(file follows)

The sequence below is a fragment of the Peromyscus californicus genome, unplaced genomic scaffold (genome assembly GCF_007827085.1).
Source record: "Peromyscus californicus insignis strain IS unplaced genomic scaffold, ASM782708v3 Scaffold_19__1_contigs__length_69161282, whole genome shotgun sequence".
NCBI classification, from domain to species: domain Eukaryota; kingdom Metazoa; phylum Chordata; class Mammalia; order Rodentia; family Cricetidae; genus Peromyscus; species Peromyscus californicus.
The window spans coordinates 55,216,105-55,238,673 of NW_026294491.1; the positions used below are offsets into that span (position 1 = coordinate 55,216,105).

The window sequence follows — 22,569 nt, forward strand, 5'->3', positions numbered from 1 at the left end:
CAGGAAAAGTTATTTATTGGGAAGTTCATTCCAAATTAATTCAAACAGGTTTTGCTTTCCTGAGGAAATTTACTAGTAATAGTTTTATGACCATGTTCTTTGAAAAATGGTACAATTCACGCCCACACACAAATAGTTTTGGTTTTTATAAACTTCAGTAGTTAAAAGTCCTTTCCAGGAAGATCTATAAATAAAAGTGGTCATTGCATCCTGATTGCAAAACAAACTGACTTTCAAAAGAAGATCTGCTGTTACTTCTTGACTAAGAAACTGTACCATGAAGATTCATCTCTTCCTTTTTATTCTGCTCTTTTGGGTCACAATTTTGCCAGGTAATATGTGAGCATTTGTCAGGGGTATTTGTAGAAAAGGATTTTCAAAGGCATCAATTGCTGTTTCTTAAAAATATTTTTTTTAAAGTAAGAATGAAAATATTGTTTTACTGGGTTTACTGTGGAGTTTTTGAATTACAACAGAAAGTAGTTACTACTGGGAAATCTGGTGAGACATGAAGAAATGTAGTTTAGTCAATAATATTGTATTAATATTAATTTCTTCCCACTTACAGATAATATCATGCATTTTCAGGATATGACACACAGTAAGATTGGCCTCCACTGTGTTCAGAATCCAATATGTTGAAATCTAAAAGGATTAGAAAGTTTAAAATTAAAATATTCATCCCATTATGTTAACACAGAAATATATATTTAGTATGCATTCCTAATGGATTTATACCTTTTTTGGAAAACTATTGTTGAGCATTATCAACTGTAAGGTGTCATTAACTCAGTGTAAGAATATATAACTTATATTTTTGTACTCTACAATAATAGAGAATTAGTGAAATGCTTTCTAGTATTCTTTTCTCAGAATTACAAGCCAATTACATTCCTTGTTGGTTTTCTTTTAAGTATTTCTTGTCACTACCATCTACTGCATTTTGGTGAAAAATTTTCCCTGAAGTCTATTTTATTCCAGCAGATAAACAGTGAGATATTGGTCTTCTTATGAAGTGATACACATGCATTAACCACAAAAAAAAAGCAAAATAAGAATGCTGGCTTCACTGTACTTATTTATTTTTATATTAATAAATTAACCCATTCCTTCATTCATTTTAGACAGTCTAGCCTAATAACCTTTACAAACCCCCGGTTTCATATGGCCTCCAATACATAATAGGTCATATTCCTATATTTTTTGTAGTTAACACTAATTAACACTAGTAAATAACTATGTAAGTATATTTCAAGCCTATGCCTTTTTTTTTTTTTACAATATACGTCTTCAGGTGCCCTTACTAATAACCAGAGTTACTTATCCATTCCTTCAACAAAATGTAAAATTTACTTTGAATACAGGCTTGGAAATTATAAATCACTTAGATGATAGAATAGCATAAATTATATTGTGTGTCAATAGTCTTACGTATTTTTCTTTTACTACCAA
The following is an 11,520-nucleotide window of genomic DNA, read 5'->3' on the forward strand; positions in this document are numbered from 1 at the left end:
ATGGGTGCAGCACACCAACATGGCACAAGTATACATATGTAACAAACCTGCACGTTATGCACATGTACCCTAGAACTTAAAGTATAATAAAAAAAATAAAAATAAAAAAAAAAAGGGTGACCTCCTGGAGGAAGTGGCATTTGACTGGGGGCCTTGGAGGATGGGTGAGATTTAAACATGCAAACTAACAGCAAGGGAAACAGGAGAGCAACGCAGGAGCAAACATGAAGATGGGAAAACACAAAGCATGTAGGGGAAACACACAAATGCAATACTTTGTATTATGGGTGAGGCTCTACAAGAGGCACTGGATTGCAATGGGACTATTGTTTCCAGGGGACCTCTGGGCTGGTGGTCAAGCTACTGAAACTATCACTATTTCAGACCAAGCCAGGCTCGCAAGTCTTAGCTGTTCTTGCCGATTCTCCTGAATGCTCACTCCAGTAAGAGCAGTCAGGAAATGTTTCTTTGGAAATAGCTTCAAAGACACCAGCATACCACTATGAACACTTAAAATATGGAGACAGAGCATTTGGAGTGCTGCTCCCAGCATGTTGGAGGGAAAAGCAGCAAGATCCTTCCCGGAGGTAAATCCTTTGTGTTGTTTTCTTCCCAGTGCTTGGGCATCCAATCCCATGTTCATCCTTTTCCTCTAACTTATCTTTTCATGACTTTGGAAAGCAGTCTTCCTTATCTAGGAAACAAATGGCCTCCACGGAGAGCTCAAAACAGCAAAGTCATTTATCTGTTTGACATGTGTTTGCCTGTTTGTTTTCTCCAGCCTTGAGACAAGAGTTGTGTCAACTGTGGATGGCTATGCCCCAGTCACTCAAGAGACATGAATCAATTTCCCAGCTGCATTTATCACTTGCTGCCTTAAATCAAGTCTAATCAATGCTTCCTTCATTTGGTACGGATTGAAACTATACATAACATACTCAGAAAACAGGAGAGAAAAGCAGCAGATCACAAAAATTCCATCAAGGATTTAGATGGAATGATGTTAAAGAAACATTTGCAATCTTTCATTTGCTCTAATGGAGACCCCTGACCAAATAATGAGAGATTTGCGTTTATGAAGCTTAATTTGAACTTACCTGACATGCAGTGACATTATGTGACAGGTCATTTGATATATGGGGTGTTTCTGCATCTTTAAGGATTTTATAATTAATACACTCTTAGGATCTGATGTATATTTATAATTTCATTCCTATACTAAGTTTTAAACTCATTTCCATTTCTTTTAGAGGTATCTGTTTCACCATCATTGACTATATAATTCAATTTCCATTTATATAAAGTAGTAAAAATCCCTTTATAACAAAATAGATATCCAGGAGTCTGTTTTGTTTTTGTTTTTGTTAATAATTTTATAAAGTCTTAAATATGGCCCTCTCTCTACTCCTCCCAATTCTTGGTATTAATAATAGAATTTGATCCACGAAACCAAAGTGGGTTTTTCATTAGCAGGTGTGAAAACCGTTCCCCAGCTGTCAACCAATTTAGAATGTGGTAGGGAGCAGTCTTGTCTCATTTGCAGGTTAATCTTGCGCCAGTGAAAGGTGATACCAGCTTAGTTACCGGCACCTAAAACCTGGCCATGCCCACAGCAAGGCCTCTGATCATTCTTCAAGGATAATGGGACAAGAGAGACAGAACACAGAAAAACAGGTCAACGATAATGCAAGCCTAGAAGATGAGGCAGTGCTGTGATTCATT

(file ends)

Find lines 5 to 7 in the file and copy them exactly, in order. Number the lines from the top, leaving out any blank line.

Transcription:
The window sequence follows — 22,569 nt, forward strand, 5'->3', positions numbered from 1 at the left end:
CAGGAAAAGTTATTTATTGGGAAGTTCATTCCAAATTAATTCAAACAGGTTTTGCTTTCCTGAGGAAATTTACTAGTAATAGTTTTATGACCATGTTCTTTGAAAAATGGTACAATTCACGCCCACACACAAATAGTTTTGGTTTTTATAAACTTCAGTAGTTAAAAGTCCTTTCCAGGAAGATCTATAAATAAAAGTGGTCATTGCATCCTGATTGCAAAACAAACTGACTTTCAAAAGAAGATCTGCTGTTACTTCTTGACTAAGAAACTGTACCATGAAGATTCATCTCTTCCTTTTTATTCTGCTCTTTTGGGTCACAATTTTGCCAGGTAATATGTGAGCATTTGTCAGGGGTATTTGTAGAAAAGGATTTTCAAAGGCATCAATTGCTGTTTCTTAAAAATATTTTTTTTAAAGTAAGAATGAAAATATTGTTTTACTGGGTTTACTGTGGAGTTTTTGAATTACAACAGAAAGTAGTTACTACTGGGAAATCTGGTGAGACATGAAGAAATGTAGTTTAGTCAATAATATTGTATTAATATTAATTTCTTCCCACTTACAGATAATATCATGCATTTTCAGGATATGACACACAGTAAGATTGGCCTCCACTGTGTTCAGAATCCAATATGTTGAAATCTAAAAGGATTAGAAAGTTTAAAATTAAAATATTCATCCCATTATGTTAACACAGAAATATATATTTAGTATGCATTCCTAATGGATTTATACCTTTTTTGGAAAACTATTGTTGAGCATTATCAACTGTAAGGTGTCATTAACTCAGTGTAAGAATATATAACTTATATTTTTGTACTCTACAATAATAGAGAATTAGTGAAATGCTTTCTAGTATTCTTTTCTCAGAATTACAAGCCAATTACATTCCTTGTTGGTTTTCTTTTAAGTATTTCTTGTCACTACCATCTACTGCATTTTGGTGAAAAATTTTCCCTGAAGTCTATTTTATTCCAGCAGATAAACAGTGAGATATTGGTCTTCTTATGAAGTGATACACATGCATTAACCACAAAAAAAAAGCAAAATAAGAATGCTGGCTTCACTGTACTTATTTATTTTTATATTAATAAATTAACCCATTCCTTCATTCATTTTAGACAGTCTAGCCTAATAACCTTTACAAACCCCCGGTTTCATATGGCCTCCAATACATAATAGGTCATATTCCTATATTTTTTGTAGTTAACACTAATTAACACTAGTAAATAACTATGTAAGTATATTTCAAGCCTATGCCTTTTTTTTTTTTTACAATATACGTCTTCAGGTGCCCTTACTAATAACCAGAGTTACTTATCCATTCCTTCAACAAAATGTAAAATTTACTTTGAATACAGGCTTGGAAATTATAAATCACTTAGATGATAGAATAGCATAAATTATATTGTGTGTCAATAGTCTTACGTATTTTTCTTTTACTACCAA
The following is an 11,520-nucleotide window of genomic DNA, read 5'->3' on the forward strand; positions in this document are numbered from 1 at the left end: